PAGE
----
Fitness for the elder is an essential part of a healthy life for the elderly and can make a significant difference to your quality of life. Getting in shape and/or keeping shape during your seniors helps you to remain healthy, stronger and less like suffering severe damage.
But you need to dial in the point of departure in order to start mapping up your fitness route. A complete physical procedure by your family doctor or other qualified medical professional specialist is the first step for a prudenceful senior. This step is needed to inform you of any conditions already existing which may affect your nutritional plan or exercise regime.
The second step in getting ready is to decide what in the short, medium and long run you want to achieve. Does it take first to address your health, your current ability or your physical imbalances? Does your cardiovascular system need to be brought up before you start lifting weights, or does it require mobility or flexibility to be addressed before you can start to strengthen your body?
Building strength, bone strength, flexibility and endurance in a superior fitness effort are all reasonable objectives. But remember that is a change of lifestyle, not a sprint if you want to. It is best to go forward with time in a small step and develop over time into a complete healthy lifestyle.
The process of hurrying can lead to injury, burnout and worse, and may be very demotivating if you slam against a level of practice for which you are not prepared suddenly.
One tip: make sure you deal with issues relating to your sleep patterns and nutrition even before starting an exercise, even a simple starting routine for seniors. Do you have a day of sleep of 7 to 9 hours? Every afternoon, when you have difficulty sleeping over 4 or 5 hours, try making the difference in a night. Your body heals most of it while sleeping, so this is a great first step to real senior fitness.
Once this is monitored and it becomes routine, do some research in your local library online to plan a healthy diet, for general health, and to optimally recover from your coming training sessions. The most important concern here is the provision of enough protein, as one of the factors in the age-relating muscle loss called sarcopenia is supposed to be too little protein from reduced appreciation in elderly people.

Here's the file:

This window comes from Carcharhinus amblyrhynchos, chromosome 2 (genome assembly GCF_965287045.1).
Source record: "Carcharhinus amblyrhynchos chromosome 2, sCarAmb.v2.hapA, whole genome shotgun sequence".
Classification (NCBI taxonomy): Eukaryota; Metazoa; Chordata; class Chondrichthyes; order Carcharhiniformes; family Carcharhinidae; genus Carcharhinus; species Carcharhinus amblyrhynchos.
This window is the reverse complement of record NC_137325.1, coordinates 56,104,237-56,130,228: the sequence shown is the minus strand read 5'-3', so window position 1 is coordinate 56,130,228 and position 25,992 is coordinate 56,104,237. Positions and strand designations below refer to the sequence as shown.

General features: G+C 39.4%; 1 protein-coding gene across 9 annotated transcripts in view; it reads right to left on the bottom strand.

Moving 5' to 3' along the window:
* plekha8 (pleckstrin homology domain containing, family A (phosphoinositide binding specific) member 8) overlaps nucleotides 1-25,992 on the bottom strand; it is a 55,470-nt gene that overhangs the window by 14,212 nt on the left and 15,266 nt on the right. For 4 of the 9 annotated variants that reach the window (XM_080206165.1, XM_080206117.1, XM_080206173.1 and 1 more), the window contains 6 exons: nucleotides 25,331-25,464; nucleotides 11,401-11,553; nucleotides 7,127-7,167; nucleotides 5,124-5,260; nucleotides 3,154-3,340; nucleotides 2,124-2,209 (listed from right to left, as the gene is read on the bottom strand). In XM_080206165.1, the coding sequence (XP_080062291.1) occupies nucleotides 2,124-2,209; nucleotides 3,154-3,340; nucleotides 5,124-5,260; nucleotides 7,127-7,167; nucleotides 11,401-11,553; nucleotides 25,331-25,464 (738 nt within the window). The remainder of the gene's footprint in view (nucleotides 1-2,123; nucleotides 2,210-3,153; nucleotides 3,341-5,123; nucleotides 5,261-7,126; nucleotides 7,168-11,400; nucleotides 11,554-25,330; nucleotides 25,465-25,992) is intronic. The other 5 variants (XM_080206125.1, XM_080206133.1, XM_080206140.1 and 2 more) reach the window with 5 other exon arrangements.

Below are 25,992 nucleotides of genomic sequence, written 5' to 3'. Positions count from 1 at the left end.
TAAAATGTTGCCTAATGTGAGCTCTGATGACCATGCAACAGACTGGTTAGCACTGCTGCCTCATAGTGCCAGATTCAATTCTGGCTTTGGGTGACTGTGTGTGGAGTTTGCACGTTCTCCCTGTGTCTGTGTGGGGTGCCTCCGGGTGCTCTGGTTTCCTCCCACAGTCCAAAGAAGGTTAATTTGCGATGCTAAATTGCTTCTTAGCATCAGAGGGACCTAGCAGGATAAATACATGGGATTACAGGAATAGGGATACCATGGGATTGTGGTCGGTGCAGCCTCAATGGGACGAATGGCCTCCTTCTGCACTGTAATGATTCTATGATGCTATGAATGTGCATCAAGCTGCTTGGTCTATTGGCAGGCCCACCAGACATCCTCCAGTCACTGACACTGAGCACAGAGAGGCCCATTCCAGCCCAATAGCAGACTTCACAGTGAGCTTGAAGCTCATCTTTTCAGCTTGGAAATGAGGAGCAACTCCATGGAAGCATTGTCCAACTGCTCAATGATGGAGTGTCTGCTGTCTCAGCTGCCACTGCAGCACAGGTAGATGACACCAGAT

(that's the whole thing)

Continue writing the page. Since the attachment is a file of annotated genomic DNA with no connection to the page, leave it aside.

When you start dialling sleep and nutrition, you can begin your practice just as easily as a walk every day when the weather allows. Stop tireless, but work a little bit more every day whether it’s another half-block on a country road in the city or another phone pole. Keep track of how far you go every day – you will be surprised at the rapid increase in your range as your body gets familiar with it.
The next step is your strength training – weight work may be the most important part of any strength training for older people. Start lighter than you think you need – remember, every day your body won’t use every muscle and it will take a little time to get used to it. The next day after training you may be a little distressed, largely because a range of movements stretches the muscles and ligaments more than you used to.
Choose one exercise per body part by using bands or dumbbells, if possible by using combination exercises. (A more than one joint, such as shoulder and elbow or hip and knee, is a compound exercise.) Take the first day to do a series of eight to ten repetitions and keep it very light. If it is all right, on the third day add a second set of exercises to your routine, and on the fifth day a third set, if it is still good.
Stay with three sets each week, work out every other day or three non-consecutive days per exercise for the next month or six weeks. If the third exercise becomes easy to complete, try a little increase in weight for the next exercise, work slowly back to completion of 8-10 reps for 3 sets.
You dial in from this time and your fitness routine for seniors is ready to start earnestly. Your way ahead will vary as time passes, depending on your goals and what feels right to you. If you are trying to reduce body fat, you might want to start adding cardiovascular exercises in your work out or off days. If you are looking to build up your muscle, you might want to add a second or third exercise per body component, or if you can safely concentrate on building and toning your muscles.
But whatever strategy you have, know that for your senior years, you are building a happier and healthier life and that you are ready to take the world every day to enjoy it. Fitness is the best investment in yourself in a wide range of ways!